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UNDP, Using Competition Law to Promote Access to Health Technologies: A Guidebook for Low- and Middle-Income Countries

Frederick M. Abbott, Sean M. Flynn, Carlos M. Correa, Jonathan Michael Berger, and Natasha Nayak, United Nations Development Program (ed. F. M. Abbott), 2014

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There are some important reasons why low- and middle-income countries (LMICs) may choose to make greater use of competition law and policy to reduce the cost of treatment. First, multilateral trade rules allow substantial flexibility in the development and application of competition law and policy, taking into account different perspectives and approaches in this field that can and do shift over time. There is considerable room to manoeuvre. Second, as a consequence of accommodating the variety of potential competition approaches, remedies available to address anti-competitive behaviour may permit a broader range of remedial action than some other public health-related flexibilities associated solely with patents. Third, competition law typically empowers a broad range of affected parties to request or initiate enforcement action. Intellectual property (IP) law, by way of comparison, may limit remedial or enforcement action to narrowly defined parties and interests. These limitations may exclude various parties that might otherwise seek to vindicate the public interest.

Measures against anti-competitive behaviour are not suggested to be the preferable launching pad in every case from which to pursue better access to health technologies, compared to other areas of law. But as a relatively underdeveloped yet promising mechanism for doing so, competition policy should be given greater prominence for its potential to complement efforts in other areas. The increased use of competition law and policy is not without its challenges. These include the relative novelty of these measures in many developing countries; the lack of a substantial body of precedent; underdeveloped competition law frameworks; and capacity constraints concerning enforcement structures in developing countries.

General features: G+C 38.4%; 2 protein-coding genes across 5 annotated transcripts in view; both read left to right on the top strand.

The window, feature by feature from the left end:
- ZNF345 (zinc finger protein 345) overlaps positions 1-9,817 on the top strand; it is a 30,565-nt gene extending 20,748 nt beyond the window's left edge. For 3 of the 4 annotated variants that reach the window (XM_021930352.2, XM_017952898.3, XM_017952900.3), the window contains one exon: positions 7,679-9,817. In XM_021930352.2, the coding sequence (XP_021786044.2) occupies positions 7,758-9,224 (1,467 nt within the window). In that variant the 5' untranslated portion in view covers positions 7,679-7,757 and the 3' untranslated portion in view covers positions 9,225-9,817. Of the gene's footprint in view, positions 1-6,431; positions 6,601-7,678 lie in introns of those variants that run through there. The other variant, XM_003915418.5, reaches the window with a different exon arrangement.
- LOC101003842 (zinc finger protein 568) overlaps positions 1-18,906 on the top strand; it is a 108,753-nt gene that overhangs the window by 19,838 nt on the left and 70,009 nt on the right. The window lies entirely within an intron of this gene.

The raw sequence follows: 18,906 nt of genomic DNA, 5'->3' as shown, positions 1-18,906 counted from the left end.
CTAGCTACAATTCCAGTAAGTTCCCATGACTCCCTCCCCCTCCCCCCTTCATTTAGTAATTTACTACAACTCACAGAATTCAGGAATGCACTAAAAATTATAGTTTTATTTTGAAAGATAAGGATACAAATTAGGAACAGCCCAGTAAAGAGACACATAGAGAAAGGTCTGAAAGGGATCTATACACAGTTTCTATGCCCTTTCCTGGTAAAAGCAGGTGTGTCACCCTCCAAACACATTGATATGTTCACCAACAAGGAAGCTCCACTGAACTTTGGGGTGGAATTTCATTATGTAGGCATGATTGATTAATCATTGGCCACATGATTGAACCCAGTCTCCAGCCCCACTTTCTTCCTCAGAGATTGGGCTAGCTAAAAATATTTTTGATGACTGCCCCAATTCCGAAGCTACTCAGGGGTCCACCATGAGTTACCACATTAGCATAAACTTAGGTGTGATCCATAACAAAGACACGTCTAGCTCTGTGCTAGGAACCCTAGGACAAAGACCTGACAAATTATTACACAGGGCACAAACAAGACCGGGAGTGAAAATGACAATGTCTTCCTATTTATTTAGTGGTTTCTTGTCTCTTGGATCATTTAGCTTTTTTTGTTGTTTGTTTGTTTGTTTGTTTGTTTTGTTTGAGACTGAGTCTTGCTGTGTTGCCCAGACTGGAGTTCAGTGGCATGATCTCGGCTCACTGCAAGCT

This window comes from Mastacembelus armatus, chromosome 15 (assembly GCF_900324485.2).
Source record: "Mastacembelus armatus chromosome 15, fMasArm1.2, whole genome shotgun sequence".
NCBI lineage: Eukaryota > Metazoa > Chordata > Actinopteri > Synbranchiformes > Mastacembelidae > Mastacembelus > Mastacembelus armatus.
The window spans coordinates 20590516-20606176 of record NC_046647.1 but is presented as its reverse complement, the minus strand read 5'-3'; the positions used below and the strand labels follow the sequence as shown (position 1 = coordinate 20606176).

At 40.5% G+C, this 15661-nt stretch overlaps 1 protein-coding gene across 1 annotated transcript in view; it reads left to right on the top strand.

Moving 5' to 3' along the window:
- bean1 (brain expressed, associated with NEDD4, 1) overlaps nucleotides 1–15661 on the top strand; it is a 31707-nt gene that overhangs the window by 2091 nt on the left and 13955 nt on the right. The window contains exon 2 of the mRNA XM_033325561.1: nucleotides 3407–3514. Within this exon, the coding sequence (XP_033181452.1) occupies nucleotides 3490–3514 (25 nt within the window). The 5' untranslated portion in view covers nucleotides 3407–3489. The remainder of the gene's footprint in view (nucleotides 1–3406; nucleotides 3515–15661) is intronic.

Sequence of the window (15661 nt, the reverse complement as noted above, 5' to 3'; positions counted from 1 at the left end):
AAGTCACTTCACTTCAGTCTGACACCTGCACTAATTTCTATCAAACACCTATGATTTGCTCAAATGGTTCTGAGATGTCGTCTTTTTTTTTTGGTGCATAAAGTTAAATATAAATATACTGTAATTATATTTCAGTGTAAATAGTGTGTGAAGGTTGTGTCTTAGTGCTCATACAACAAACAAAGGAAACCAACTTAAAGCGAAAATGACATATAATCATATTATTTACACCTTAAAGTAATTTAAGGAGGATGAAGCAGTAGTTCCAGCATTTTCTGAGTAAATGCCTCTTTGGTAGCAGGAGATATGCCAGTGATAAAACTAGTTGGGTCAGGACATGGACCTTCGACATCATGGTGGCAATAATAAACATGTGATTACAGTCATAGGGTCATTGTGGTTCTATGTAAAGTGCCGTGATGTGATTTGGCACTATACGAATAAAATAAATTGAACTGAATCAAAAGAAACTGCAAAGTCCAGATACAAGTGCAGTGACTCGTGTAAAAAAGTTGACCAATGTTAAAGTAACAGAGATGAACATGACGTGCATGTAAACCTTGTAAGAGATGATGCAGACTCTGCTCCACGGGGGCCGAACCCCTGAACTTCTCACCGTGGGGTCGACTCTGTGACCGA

This guidebook includes five chapters, each of which addresses a different aspect of the competition law environment and framework. The executive summary presents a brief overview of the content of each chapter. The guidebook also includes several ‘model policies’ addressing different areas of competition law enforcement that may be adaptable and useful in the LMIC context, and two annexes containing case studies in the development of competition law frameworks in different countries and examples highlighting the results of competition law put into practise.

The objectives of competition law vary: promoting consumer welfare, increasing access to important commodities or as an industrial policy objective to increase local participation in a sector. These objectives will often overlap. A core objective around the protection of consumer welfare operates by restricting or regulating unfair business practices and anti-competitive concentrations of economic power. The objective of protecting consumer welfare is closely tied to the promotion and protection of human rights — in this particular context to the protection of the rights to life and health. For many LMICs, providing access to safe, effective and affordable health technologies is a major challenge that places a substantial burden on government and individual/family budgets.

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